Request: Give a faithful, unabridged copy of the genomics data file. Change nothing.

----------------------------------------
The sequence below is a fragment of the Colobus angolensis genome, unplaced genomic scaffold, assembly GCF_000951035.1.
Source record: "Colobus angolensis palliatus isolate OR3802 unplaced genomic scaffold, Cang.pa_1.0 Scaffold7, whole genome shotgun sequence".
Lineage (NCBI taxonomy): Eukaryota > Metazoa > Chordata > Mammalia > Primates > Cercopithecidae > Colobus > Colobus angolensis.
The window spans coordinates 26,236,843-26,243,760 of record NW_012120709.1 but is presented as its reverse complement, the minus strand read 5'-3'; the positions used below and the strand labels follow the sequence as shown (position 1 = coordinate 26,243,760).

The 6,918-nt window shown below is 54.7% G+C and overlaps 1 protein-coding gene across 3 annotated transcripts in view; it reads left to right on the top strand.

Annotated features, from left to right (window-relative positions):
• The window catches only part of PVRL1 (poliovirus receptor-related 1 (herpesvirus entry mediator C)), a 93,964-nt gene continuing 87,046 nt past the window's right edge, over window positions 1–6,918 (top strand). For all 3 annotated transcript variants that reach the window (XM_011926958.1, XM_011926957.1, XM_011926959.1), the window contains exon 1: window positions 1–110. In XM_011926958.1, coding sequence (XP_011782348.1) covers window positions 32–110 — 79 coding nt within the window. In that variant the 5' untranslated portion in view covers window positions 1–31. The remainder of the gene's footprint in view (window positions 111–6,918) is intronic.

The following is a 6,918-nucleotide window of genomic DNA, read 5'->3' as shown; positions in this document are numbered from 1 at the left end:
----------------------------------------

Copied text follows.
The sequence below is a fragment of the Colobus angolensis genome, unplaced genomic scaffold, assembly GCF_000951035.1.
Source record: "Colobus angolensis palliatus isolate OR3802 unplaced genomic scaffold, Cang.pa_1.0 Scaffold7, whole genome shotgun sequence".
Lineage (NCBI taxonomy): Eukaryota > Metazoa > Chordata > Mammalia > Primates > Cercopithecidae > Colobus > Colobus angolensis.
The window spans coordinates 26,236,843-26,243,760 of record NW_012120709.1 but is presented as its reverse complement, the minus strand read 5'-3'; the positions used below and the strand labels follow the sequence as shown (position 1 = coordinate 26,243,760).

The 6,918-nt window shown below is 54.7% G+C and overlaps 1 protein-coding gene across 3 annotated transcripts in view; it reads left to right on the top strand.

Annotated features, from left to right (window-relative positions):
• The window catches only part of PVRL1 (poliovirus receptor-related 1 (herpesvirus entry mediator C)), a 93,964-nt gene continuing 87,046 nt past the window's right edge, over window positions 1–6,918 (top strand). For all 3 annotated transcript variants that reach the window (XM_011926958.1, XM_011926957.1, XM_011926959.1), the window contains exon 1: window positions 1–110. In XM_011926958.1, coding sequence (XP_011782348.1) covers window positions 32–110 — 79 coding nt within the window. In that variant the 5' untranslated portion in view covers window positions 1–31. The remainder of the gene's footprint in view (window positions 111–6,918) is intronic.

The following is a 6,918-nucleotide window of genomic DNA, read 5'->3' as shown; positions in this document are numbered from 1 at the left end: